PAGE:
What Kanye West Taught Me About Drive

For my money, the greatest stage bombing of all time goes to Old Dirty Bastard of Wu Tang Clan for interrupting Shawn Colvin’s Grammy win for Song of The Year.

“I don’t know about you, but when it comes to the children, Wu Tang is for the children,” ODB exclaims after announcing that he bought a new outfit for the occasion.

Dirty was upset that his band was bested by Sean “Puffy” Combs in the hip-hop category.

He does concede that “Puffy is good,” before claiming that “Wu Tang is the best”.

If you haven’t seen it before, here it is.

While this is my favorite example of on stage interruption, it is certainly not the most famous.

No, that goes to my man Kanye West grabbing the mic from Taylor Swift during MTV’s Video Music Awards in order to proclaim that “Taylor is good, but (fellow nominee Beyonce Knowles) had one of the best videos of all time.”

This act of defiance by Ye got so huge that it led then President of The United States, Barack Obama, to call West a “jackass” for his actions.


While much has been made of the social overtones of West’s action, not too much has been discussed when it comes to his motivations.

Was he drunk? (He was uncharacteristically carrying a bottle of Courvoisier with him on the red carpet)

Was it simply hubris? (Kanye has certainly been known to champion his own greatness)

Was it the early signs of West’s now fairly publicized mental health battle?

It’s impossible to say definitively. But I have my own theory when it comes to Kanye’s motivation to storm the stage.

He was looking to make an enemy.

If you’ve seen the Michael Jordan/Chicago Bulls documentary “The Last Dance” or the movie “Unbreakable” you’ll see these same themes play out.

At a certain point, some successful people need additional drive to continue to be successful.

In Jordan’s case, he was unquestionably the best player in the league. So, in order to stay motivated, he would create stories in his head about other players disrespecting him. This allowed him to train and play remarkably hard during his entire career.

In “Unbreakable” Samuel L. Jackson’s remarkably fragile Mr. Glass creates a public catastrophe – a horrific train crash – in order to reveal his arch villain, an injury-proof security guard played by Bruce Willis.

Without these rivals (whether real, imagined or conjured) our heroes couldn’t be fully formed.

And this leads me back to West. I believe that after four blockbuster albums, Kanye simply needed a motive and a subject to create his next work around. So he became public enemy number one for a while. And subsequently created, in my opinion, the best work of his career. Filled with feelings and reflections about how it’s him against the world.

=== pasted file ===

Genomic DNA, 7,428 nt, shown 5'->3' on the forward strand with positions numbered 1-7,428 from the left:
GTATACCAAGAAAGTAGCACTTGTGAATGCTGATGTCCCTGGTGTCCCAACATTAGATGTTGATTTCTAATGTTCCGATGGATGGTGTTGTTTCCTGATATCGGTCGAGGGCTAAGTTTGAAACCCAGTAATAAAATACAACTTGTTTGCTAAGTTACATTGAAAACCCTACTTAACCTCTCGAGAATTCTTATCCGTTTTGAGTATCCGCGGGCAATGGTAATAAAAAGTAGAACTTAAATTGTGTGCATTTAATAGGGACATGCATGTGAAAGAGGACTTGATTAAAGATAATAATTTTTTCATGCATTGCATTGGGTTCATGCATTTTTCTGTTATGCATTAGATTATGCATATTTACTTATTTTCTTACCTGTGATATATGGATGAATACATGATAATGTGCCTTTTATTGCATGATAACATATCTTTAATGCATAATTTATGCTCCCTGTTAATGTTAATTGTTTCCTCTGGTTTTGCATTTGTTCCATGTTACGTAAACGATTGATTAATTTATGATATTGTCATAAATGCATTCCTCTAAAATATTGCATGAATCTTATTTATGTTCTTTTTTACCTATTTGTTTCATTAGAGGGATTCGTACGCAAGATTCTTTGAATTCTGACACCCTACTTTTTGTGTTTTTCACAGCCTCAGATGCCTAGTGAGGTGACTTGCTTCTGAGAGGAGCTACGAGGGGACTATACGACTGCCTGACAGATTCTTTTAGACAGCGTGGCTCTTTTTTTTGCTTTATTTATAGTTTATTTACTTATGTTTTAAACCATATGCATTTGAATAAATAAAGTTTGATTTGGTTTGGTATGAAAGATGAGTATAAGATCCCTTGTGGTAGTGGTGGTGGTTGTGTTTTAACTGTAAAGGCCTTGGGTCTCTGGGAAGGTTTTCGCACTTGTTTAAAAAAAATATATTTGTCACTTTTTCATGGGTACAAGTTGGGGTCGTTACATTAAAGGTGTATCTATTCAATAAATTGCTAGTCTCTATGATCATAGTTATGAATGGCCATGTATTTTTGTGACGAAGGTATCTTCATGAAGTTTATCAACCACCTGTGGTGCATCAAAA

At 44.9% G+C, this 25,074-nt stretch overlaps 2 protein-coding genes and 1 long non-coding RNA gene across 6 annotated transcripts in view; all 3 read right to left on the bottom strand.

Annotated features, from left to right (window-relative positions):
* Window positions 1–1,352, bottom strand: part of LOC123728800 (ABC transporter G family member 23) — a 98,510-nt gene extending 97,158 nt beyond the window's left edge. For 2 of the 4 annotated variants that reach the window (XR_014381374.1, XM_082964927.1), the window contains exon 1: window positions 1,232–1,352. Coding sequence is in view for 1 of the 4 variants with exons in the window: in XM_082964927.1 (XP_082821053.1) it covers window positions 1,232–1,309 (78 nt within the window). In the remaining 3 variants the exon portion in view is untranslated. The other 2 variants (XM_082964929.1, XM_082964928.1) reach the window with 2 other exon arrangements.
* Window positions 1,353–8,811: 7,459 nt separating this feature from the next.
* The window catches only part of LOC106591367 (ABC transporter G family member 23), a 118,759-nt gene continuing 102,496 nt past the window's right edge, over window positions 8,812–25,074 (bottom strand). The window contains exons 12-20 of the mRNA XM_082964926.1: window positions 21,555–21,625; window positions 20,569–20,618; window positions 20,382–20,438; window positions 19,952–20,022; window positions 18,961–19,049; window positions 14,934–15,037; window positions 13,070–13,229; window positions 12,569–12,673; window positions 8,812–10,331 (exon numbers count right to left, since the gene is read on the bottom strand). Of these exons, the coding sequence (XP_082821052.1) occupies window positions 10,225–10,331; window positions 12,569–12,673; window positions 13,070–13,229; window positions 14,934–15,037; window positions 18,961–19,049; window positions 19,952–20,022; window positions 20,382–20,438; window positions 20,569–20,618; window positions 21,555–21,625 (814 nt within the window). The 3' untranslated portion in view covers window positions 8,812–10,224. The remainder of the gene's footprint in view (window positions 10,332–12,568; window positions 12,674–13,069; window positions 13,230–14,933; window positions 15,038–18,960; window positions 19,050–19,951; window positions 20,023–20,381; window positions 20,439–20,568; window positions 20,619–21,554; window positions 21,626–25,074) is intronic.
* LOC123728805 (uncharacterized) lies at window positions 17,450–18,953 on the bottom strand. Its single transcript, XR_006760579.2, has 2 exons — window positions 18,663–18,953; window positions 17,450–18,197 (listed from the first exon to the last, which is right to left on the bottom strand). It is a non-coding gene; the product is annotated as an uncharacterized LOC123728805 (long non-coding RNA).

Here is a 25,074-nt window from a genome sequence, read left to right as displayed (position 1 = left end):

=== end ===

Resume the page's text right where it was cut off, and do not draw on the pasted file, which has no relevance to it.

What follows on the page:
All of these examples take the practice to the extreme, but I do believe there is something for all of us to glean from them. That, particularly when intrinsic motivation starts to lag, creating adversity can be a positive driver towards your goals.

Training is a wonderful way of accomplishing this without actually having to target another human being. Let the weights or the rower or your run be a thing to conquer rather than, say, a songwriting sweetheart from Nashville.

And while I try to always bring these musings back to training, I think the actual takeaway is so much bigger than that. We can often find ourselves in a mindset of seeking comfort. Of wanting things to be simple or easy. To not be on the road to success but to be at success itself.

I believe that is a fool’s mentality. Show me someone who has easily met their goals without adversity – whether real or created – and I will show you someone who is not satisfied with the outcome.

It’s a strange thing about human nature. We so want to be at the top of the mountain but we absolutely need the climb. Without it, the apex feels hollow. It’s the very reason that most successful people create new mountains.

And my hope for you is that you can maintain that outlook not only in training but in every aspect of your life.

Because your goal should not be to arrive at a life that is easy. It should be to achieve the ability to persist in a life that is hard.